Among many things I agree with, the part I agree the most with:
EAs give high credence to non-expert investigations written by their peers, they rarely publish in peer-review journals and become increasingly dismissive of academia
I think a fair amount of the discussion of intelligence loses its bite if "intelligence" is replaced with what I take to be its definition: "the ability to succeed a randomly sampled task" (for some reasonable distribution over tasks). But maybe you'd say that perceptions of intelligence in the EA community are only loosely correlated with intelligence in this sense?
As for cached beliefs that people accept on faith from the writings of perceived-intelligent central figures, I can't identify any beliefs that I have that I couldn't defend myself (with the exception that I think many mainstream cultural norms are hard to improve on, so for a particular one, like "universities are the best institutions for producing new ideas", I can't necessarily defend this on the object level). But I'm pretty sure there aren't any beliefs I hold just because a high-status EA holds them. Of course, some high-status EAs have convinced me of some positions, most notably Peter Singer. But that mechanism for belief transmission within EA, i.e. object-level persuasion, doesn't run afoul of your concerns about echochamberism, I don't think.
But maybe you've had a number of conversations with people who appeal to "authority" in defending certain positions, which I agree would be a little dicey.
it doesn't follow that it's a good investment overall
Yes, it doesn't by itself--my point was only meant as a counterargument to your claim that the efficient market hypothesis precluded the possibility of political donations being a good investment.
Well, there are >100 million people who have to join some constituency (i.e. pick a candidate), whereas potential EA recruits aren't otherwise picking between a small set of cults philosophical movements. Also, AI PhD-ready people are in much shorter supply than, e.g. Iowans, and they'd be giving up much much much more than someone just casting a vote for Andrew Yang.
we've had two presidents now who actively tried to counteract mainstream views on climate-change, and they haven't budged climate scientists at all.
I have updated in your direction.
Of course, AI alignment is substantially more scientifically accepted and defensible than climate skepticism.
You only mean this as a possibility in the future, if there is any point where AGI is believed to be imminent, right?
No I meant starting today. My impression is that coalition-building in Washington is tedious work. Scientists agreed to avoid gene editing in humans well before it was possible (I think). In part, that might have made it easier since the distantness of it meant fewer people were researching it to begin with. If AGI is a larger part of an established field, it seems much harder to build a consensus to stop doing it.
That is plausible. But "definitely" definitely wouldn't be called for when comparing Yang with Grow EA. How many EA people who could be sold on an AI PhD do you think could recruited with $20 million?
The other thing is that in 20 years, we might want the president on the phone with very specific proposals. What are the odds they'll spend a weekend discussing AGI with Andrew Yang if Yang used to be president vs. if he didn't?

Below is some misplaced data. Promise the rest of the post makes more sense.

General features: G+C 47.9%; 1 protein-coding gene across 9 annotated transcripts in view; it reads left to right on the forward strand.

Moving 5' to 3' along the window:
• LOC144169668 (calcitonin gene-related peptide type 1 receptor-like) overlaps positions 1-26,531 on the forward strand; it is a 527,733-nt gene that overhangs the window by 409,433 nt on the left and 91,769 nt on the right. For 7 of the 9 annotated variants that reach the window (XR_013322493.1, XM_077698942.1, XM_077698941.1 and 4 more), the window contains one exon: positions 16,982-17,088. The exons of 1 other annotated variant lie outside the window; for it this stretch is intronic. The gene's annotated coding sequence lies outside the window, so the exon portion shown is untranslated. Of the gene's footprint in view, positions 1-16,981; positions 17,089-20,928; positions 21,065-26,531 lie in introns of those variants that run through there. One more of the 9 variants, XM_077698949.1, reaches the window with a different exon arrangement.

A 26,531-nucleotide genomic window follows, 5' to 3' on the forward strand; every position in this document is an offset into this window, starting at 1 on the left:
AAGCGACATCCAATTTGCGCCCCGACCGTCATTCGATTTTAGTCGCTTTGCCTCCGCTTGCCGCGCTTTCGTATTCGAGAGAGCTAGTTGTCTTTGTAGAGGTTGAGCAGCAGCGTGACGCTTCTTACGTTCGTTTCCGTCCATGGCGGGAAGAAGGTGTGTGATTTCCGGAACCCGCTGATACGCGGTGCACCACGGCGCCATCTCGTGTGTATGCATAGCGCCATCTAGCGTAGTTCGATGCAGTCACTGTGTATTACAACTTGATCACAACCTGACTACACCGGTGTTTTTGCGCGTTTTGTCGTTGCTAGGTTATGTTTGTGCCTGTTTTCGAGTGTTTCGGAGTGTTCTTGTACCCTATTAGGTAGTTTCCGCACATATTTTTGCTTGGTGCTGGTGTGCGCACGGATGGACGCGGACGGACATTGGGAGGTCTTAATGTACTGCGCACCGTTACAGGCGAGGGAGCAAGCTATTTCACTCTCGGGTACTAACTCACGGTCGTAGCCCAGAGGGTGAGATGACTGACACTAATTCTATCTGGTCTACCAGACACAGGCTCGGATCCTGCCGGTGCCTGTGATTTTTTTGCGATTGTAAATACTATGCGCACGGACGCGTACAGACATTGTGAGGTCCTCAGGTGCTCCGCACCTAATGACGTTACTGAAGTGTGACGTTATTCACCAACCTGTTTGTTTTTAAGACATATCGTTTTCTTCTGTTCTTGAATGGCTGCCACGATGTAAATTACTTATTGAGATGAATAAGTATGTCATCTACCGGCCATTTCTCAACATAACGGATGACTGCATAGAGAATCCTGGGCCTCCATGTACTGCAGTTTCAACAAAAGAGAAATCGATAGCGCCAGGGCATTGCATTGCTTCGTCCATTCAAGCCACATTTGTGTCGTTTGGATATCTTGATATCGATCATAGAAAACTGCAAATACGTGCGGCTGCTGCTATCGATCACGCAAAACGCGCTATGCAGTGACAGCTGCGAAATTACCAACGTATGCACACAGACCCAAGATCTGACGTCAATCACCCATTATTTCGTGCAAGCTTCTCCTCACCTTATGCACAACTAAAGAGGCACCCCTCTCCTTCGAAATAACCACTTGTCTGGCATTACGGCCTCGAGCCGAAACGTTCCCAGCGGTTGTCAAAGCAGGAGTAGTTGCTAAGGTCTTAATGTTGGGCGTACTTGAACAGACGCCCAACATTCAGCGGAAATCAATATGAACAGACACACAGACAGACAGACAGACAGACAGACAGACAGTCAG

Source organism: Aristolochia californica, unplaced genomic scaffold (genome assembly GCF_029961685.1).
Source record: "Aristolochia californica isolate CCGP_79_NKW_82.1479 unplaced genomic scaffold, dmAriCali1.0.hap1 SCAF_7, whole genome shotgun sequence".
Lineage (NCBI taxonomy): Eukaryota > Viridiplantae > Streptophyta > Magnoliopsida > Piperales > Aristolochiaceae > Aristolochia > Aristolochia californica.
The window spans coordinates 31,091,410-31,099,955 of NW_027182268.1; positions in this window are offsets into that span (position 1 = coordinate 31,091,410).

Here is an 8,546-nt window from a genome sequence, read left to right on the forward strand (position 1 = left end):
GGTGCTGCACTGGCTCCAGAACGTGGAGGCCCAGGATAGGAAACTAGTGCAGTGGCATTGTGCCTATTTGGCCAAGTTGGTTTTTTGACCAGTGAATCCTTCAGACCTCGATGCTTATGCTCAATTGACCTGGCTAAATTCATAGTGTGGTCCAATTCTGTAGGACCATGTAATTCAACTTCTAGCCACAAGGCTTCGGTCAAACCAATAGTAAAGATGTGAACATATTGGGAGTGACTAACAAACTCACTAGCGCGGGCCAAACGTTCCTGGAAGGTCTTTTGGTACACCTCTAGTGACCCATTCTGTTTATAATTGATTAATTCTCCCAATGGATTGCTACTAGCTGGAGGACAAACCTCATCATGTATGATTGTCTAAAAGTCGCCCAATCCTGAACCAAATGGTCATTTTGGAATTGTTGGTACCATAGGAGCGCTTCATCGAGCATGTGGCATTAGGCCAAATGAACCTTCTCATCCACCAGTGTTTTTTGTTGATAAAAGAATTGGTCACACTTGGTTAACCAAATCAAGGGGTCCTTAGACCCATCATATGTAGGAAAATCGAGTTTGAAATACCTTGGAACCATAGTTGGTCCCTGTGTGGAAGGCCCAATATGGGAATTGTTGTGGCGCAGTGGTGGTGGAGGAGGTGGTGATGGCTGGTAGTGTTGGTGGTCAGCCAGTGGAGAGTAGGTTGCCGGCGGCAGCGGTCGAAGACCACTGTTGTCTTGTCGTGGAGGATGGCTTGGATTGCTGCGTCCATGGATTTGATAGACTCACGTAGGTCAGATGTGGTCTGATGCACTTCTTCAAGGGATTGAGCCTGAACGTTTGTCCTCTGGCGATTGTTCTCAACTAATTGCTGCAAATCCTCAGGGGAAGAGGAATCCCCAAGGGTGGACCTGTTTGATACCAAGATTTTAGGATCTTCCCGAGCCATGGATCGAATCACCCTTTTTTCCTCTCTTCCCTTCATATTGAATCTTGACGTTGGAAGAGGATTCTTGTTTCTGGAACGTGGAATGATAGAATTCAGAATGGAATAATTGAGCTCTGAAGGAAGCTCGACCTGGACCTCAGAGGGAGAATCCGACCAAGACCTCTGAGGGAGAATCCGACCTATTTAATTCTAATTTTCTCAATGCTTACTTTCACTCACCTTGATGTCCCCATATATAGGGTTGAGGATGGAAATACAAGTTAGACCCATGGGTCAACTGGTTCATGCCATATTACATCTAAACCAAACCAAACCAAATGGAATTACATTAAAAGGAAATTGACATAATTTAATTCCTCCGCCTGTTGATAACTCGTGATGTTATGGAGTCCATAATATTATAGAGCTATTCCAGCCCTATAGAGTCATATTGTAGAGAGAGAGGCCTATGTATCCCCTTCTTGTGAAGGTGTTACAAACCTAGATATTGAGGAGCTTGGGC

But as for what a president could actually do: create a treaty for countries to sign that ban research into AGI. Very few researchers are aiming for AGI anyway. Probably the best starting point would be to get the AI community on board with such a thing. It seems impossible today that consensus could be built about such a thing, but the presidency is a large pulpit. I'm not talking about making public speeches on topic; I mean inviting the most important AI researchers to the White House to chat with Stuart Russell and some other folks. There are so many details to work out that we could go back and forth on, but that's one possibility for something that would be a big deal if it could be made to work.
If you're super focused on that issue, then it will definitely be better to spend your money on actual AI research, or on some kind of direct effort to push the government to consider the issue (if such an effort exists).
I am, and that's what I'm wondering. The "definitely" isn't so obvious to me. Another $20 million to MIRI vs. an increase in the probability of Yang's presidency by, let's say, 5%--I don't think it's clear cut. (And I think MIRI is the best place to fund research).
Is your claim that AI policy is currently talent-constrained, and having Yang as president would lead to more people working on it, thereby making it money-constrained?
No--just that there's perhaps a unique opportunity for cash to make a difference. Otherwise, it seems like orgs are struggling to spend money to make progress in AI policy. But that's just what I hear.
Can you elaborate on this?
First pass: power is good. Second pass: get practice doing things like autonomous weapons bans, build a consensus around getting countries to agree to international monitoring of software, get practice doing that monitoring, negotiate minimally invasive ways of doing this that protect intellectual property, devote resources to AI safety research (and normalize the field), and ten more things I haven't thought of.
Additionally, Morning Consult shows higher support than all other pollsters. The average for Steyer in early states is considerably less favorable.
Good to know.
Steyer is running ads with little competition
I am in general more trusting, so I appreciate this perspective. I know he's a huge fan of Sam Harris and has historically listened to his podcast, so I imagine he's head Sam's thoughts (and maybe Stuart Russell's thoughts) on AGI.